Ari Marcopoulos

#3, 2011.

Pigment print

90 x 60 inches

In his first U.S. solo exhibitions since his mid-career retrospective at the Berkeley Art Museum in 2009, Ari Marcopoulos presents a new body of photographs and prints at Ratio3 in San Francisco, as well as a limited edition skateboard deck with one of his images screen-printed on it [through Oct. 22]. A new suite of black-and-white prints featuring Warhol's iconic Marilyn portrait with one of Marcopoulos's photos of graffiti printed over it shows concurrently at SF's Gallery 16.



Marcopoulos's new work (all 2011) features images ranging from portraits and figurative work to abstracts and street scenes of New York; he returned to the city in 2010 after fourteen years living in Northern California. There is a grittiness, a moodiness, a harshness to the images that stands in contrast to brighter and gentler works made in the past, such as those featuring his young sons in California or snowboarders carving up mountains. "I don't take photos for aesthetic reasons or composition reasons," Marcopoulos told A.i.A. "My photographs are really a translation of what I see in front of me; what I notice."

Marcopoulos began his career more than thirty years ago when he moved from his native Holland to New York, where he started out photographing for Andy Warhol. While Marcopoulos is best known for his portraits and documentation of pop culture, it's the accessibility, immediacy and rawness of his subjects and subject matter that is striking about his work, not unlike early street photographers such as Walker Evans, Garry Winogrand, and Robert Frank. Since '09, Marcopoulos has also been included in the 2010 Whitney Biennial (his second appearance there; the first in 2002), and a massive monograph of his work was published by Rizzoli earlier this year (about two inches thick, it features roughly 1,200 images printed on newsprint).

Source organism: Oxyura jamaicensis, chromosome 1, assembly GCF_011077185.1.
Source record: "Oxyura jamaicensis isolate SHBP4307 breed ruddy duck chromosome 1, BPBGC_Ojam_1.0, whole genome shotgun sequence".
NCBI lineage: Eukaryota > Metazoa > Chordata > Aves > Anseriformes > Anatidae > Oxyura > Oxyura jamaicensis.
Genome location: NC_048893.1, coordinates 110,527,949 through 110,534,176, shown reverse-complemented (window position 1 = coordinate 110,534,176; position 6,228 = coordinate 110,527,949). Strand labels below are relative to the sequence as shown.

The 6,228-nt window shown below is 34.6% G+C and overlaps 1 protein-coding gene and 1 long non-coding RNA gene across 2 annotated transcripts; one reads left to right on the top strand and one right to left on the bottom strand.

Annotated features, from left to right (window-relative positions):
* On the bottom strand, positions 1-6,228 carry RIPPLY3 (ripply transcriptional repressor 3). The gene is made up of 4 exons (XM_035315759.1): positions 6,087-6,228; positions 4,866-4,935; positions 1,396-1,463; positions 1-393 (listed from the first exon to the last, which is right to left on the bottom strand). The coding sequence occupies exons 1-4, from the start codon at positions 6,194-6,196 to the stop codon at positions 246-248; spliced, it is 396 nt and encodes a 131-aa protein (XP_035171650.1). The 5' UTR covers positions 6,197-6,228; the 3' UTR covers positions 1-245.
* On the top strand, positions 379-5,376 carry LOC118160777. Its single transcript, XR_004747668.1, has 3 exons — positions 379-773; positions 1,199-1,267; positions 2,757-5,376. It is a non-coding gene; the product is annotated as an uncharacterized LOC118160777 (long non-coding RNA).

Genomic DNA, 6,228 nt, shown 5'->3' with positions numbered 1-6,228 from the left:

The portraits at Ratio3 are captivating. In Mask, a woman with shaved head and blue tape across her nose stares down the camera with unwavering intensity. But it's three black-on-white, large-scale abstract (or, rather, obscured) prints here that particularly stand out. For these, Marcopoulos layered black-and-white images-he'd printed images over images on the same piece of paper in a regular office printer, and then had those scanned and printed, large-scale (90 by 60 inches), two, three, four times over on the same piece of paper. "I'm trying to evoke an experience in the viewer that goes beyond just looking at a photograph that tells you what you should feel or what you're looking at," says Marcopoulos.

One of these abstracted works, #5, is completely black-the abundance of image becoming the absence of image, which now is the image—save the top corner, which shows that the paper got folded over, an accidental happening when the original was running through the printer; it speaks to the process. The other two works of this kind, #9 and #3, feature moiré patterns as well as heavy moments of black. Hints of a figure can be seen in one. The enormous amount of ink and overprinting create texture and the layering gives depth, but very subtly. "I'm interested in printing," Marcopoulos says. "I think about all photographs I've ever taken and how they would lead to a very dense black rectangle. They are still photographs, and they are an exercise in printmaking."

The intensity and obscurity of the large prints is balanced by the more straightforward images—such as Touch, a poetic glance through a window with a prosthetic hand on the sill; 194, a figurative image of a woman from the back with arms stretched above her head; and Canal, a dark black-and-white scene of a muddy tile floor.

Then there's Infiltration, the most poignant counterpoint to the prints; made of thirty-three individually framed, 10-by-7.25-inch black-and-white photocopy-on-newsprint pieces-including two of the originals that were scanned to make the large prints as well as images of people, drawings by Marcopoulos, a dead rabbit-it identifies the source of the larger works. And, it and the prints are simply two representations of how images can be presented: layered or laid side by side. "The prints are the same as the other pictures," says Marcopoulos, "except they are on top of each other, so it becomes something different."